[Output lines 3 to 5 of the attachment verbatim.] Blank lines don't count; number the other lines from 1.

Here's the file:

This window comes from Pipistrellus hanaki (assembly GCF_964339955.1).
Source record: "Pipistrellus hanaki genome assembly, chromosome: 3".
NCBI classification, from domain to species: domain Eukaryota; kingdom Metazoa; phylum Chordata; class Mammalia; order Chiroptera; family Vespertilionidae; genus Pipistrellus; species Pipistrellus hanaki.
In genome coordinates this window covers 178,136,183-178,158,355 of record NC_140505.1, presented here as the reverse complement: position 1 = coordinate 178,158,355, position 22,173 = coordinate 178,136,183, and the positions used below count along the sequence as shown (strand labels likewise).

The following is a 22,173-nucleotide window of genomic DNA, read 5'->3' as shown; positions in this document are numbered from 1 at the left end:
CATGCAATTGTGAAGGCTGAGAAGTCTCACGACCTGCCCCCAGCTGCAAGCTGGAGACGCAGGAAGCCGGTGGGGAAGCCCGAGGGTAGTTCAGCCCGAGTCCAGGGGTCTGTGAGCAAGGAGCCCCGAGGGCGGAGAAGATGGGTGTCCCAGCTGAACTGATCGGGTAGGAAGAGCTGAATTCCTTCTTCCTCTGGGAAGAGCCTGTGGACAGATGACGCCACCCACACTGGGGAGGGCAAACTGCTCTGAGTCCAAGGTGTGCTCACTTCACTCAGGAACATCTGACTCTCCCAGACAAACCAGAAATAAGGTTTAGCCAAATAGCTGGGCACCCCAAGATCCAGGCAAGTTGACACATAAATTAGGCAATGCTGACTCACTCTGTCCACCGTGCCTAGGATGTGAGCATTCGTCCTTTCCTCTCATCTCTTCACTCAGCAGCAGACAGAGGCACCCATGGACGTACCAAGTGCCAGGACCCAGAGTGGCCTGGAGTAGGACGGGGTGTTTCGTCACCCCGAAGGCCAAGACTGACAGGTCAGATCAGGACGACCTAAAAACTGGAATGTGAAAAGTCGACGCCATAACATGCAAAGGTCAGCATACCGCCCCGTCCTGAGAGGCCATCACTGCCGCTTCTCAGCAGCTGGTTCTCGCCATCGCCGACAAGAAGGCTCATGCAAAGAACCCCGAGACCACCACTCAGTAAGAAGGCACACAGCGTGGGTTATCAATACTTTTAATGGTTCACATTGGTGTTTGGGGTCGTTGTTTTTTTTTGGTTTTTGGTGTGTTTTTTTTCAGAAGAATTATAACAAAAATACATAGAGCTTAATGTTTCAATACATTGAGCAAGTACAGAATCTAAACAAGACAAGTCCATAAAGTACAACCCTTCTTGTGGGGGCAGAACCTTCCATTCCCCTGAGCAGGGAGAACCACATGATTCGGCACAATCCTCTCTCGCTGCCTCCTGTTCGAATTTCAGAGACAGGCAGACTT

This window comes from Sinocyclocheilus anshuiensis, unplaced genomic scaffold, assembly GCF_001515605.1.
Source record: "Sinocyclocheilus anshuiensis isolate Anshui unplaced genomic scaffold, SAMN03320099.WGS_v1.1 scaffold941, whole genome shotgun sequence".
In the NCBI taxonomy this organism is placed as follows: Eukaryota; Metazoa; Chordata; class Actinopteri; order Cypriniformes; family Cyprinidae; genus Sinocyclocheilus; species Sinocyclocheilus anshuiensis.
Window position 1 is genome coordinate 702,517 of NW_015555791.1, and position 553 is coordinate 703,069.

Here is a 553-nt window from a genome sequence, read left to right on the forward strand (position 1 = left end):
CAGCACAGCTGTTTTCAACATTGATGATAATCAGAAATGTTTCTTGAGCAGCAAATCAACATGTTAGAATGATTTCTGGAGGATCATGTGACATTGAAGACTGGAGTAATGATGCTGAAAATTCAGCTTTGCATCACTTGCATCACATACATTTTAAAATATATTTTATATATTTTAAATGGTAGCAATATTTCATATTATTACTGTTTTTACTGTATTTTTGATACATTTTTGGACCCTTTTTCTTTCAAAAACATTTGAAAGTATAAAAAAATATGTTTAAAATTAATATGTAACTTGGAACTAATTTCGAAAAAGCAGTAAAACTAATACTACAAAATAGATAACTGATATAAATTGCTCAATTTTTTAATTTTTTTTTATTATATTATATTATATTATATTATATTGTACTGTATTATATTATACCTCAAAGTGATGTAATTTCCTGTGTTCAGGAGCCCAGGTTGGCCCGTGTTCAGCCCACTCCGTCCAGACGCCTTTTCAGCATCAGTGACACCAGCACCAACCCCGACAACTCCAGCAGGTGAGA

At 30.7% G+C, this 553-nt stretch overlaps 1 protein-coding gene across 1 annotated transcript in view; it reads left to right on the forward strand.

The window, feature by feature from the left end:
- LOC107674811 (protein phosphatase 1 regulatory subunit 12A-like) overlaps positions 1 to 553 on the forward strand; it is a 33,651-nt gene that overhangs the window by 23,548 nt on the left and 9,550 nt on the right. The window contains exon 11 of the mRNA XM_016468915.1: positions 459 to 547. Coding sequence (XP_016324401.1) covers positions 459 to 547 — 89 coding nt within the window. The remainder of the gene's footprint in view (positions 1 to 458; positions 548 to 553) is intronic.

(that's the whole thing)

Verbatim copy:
NCBI classification, from domain to species: domain Eukaryota; kingdom Metazoa; phylum Chordata; class Mammalia; order Chiroptera; family Vespertilionidae; genus Pipistrellus; species Pipistrellus hanaki.
In genome coordinates this window covers 178,136,183-178,158,355 of record NC_140505.1, presented here as the reverse complement: position 1 = coordinate 178,158,355, position 22,173 = coordinate 178,136,183, and the positions used below count along the sequence as shown (strand labels likewise).

The following is a 22,173-nucleotide window of genomic DNA, read 5'->3' as shown; positions in this document are numbered from 1 at the left end: